The MA programme and research degrees offer a holistic environment that prepares animation artists for a number of roles within the gallery- and industry-based animated filmmaking and provides innovators for the animation professions.
Current students and graduates continue to have a ‘real-world’ impact on animation, pushing the forefront of the practice and producing innovative and highly accomplished work. Much of this has been demonstrated through the accolades bestowed on the programme, as well as by individual student achievement through winning awards such as 5 BAFTAs, the Royal Television Society, the Adobe Achievement Award, and Jerwood Moving Image Drawing Prizes. Exhibitions in museums and galleries worldwide, together with film screenings at festivals and broadcast licenses with television and Internet channels, allow students to increases their professional profile.
MA Entrance Requirements
Candidates for all MA programmes are assessed on their existing qualities as demonstrated in their work and in their interview, as well as on their potential to benefit from the programme and to achieve MA standards overall. The assessment will consider creativity, imagination and innovation evident in the work; ability to articulate the intentions of the work; intellectual engagement in relevant areas; appropriate technical skills; and overall interview performance, including the oral use of English.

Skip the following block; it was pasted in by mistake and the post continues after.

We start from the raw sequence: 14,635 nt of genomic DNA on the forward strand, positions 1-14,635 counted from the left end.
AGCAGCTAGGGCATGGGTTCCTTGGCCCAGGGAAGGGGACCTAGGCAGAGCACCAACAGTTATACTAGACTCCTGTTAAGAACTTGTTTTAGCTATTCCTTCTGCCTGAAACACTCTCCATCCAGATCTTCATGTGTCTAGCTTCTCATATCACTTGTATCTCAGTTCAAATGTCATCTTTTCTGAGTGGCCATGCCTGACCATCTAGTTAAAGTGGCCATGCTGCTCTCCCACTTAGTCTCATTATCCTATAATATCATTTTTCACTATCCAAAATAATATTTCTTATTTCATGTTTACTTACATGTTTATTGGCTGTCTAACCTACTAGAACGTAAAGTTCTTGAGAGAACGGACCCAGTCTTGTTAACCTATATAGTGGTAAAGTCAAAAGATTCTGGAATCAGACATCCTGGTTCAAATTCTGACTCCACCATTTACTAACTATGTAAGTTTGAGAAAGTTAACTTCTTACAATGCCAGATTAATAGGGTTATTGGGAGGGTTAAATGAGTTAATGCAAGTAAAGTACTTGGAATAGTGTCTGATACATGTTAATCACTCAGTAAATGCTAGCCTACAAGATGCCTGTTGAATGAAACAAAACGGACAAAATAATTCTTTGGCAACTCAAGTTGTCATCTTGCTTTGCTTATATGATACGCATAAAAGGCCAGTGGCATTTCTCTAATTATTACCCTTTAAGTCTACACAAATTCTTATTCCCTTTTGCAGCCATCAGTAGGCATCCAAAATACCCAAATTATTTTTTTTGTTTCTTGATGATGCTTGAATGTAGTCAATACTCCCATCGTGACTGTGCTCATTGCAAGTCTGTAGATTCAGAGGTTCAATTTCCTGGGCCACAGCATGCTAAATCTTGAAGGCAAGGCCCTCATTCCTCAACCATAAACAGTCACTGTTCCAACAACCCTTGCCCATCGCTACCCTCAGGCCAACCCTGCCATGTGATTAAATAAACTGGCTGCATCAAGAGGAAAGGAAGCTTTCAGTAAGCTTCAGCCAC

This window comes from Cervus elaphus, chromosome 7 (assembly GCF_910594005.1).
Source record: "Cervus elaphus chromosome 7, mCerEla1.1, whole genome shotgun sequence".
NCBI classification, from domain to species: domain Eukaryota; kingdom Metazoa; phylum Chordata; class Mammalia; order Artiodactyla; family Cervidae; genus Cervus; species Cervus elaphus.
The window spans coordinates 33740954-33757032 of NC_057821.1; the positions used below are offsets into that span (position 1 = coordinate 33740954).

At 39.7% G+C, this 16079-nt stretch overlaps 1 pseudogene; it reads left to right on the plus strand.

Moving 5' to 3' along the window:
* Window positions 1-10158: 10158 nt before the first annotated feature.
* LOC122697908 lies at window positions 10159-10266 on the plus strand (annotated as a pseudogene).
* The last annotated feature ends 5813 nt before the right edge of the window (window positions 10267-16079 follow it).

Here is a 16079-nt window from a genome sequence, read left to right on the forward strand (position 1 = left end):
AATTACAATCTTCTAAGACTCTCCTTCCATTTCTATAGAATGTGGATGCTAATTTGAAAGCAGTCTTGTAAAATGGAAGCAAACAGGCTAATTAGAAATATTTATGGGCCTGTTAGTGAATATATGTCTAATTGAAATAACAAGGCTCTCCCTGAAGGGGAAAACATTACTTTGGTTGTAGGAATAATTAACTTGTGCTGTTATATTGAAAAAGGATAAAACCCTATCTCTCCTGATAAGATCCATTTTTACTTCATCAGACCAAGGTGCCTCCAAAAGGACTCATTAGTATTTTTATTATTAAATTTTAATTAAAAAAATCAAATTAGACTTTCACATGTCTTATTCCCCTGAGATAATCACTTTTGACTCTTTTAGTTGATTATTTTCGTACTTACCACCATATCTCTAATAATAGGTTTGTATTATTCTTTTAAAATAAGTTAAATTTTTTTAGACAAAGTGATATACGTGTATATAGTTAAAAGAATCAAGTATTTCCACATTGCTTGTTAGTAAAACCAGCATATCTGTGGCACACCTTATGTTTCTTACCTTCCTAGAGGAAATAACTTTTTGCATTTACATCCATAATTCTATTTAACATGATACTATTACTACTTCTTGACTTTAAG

The programme selects a challenging range of students each year to facilitate cross-pollination between different and engaging means of expression through animation and moving image.
Applicants are normally expected to have a degree in art and design or equivalent experience.
Applicants must submit a selection of their moving image work, no longer than 15 minutes, demonstrating their aptitude for sequential thinking and directing abilities. Your particular role on any collaborative projects should be clearly indicated. The admissions board prefers to see complete films to demonstrate your directorial potential rather than edited clips. Select your work carefully to demonstrate your strengths and indicate the direction you would like to develop.
A digital portfolio of support work demonstrating other aspects of your ideas and skills, which may include 3D objects, drawings, photographs, scripts, storyboards, etc., is helpful in the selection process. A shortlist of applicants for an interview will be made from the portfolio submission.
If you are invited for an interview, then you may bring additional material and original artwork and/or models.
The profile of successful applicants to the programme is diverse and includes those with a background in science and architecture as well as those from animation, visual communication, documentary and fine art. This reflects the expanded nature of animation as a subject area, as well as the changing production methods, drawing scientists and artists closer together through shared interests and developing the technology.